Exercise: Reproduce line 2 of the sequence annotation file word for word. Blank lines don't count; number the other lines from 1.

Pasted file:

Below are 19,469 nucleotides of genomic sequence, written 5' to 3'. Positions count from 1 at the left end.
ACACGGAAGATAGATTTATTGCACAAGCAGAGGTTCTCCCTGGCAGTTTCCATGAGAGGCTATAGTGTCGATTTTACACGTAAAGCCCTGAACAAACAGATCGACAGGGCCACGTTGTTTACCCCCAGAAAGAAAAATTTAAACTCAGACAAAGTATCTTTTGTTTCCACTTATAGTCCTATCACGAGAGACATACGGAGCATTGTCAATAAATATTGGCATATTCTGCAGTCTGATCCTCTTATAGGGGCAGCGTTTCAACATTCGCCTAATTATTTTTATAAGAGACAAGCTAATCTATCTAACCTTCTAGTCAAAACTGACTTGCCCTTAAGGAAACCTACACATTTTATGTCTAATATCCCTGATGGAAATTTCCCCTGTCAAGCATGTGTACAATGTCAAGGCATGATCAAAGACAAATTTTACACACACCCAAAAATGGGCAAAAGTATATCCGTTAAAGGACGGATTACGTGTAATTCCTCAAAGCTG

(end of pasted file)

ACACGGAAGATAGATTTATTGCACAAGCAGAGGTTCTCCCTGGCAGTTTCCATGAGAGGCTATAGTGTCGATTTTACACGTAAAGCCCTGAACAAACAGATCGACAGGGCCACGTTGTTTACCCCCAGAAAGAAAAATTTAAACTCAGACAAAGTATCTTTTGTTTCCACTTATAGTCCTATCACGAGAGACATACGGAGCATTGTCAATAAATATTGGCATATTCTGCAGTCTGATCCTCTTATAGGGGCAGCGTTTCAACATTCGCCTAATTATTTTTATAAGAGACAAGCTAATCTATCTAACCTTCTAGTCAAAACTGACTTGCCCTTAAGGAAACCTACACATTTTATGTCTAATATCCCTGATGGAAATTTCCCCTGTCAAGCATGTGTACAATGTCAAGGCATGATCAAAGACAAATTTTACACACACCCAAAAATGGGCAAAAGTATATCCGTTAAAGGACGGATTACGTGTAATTCCTCAAAGCTG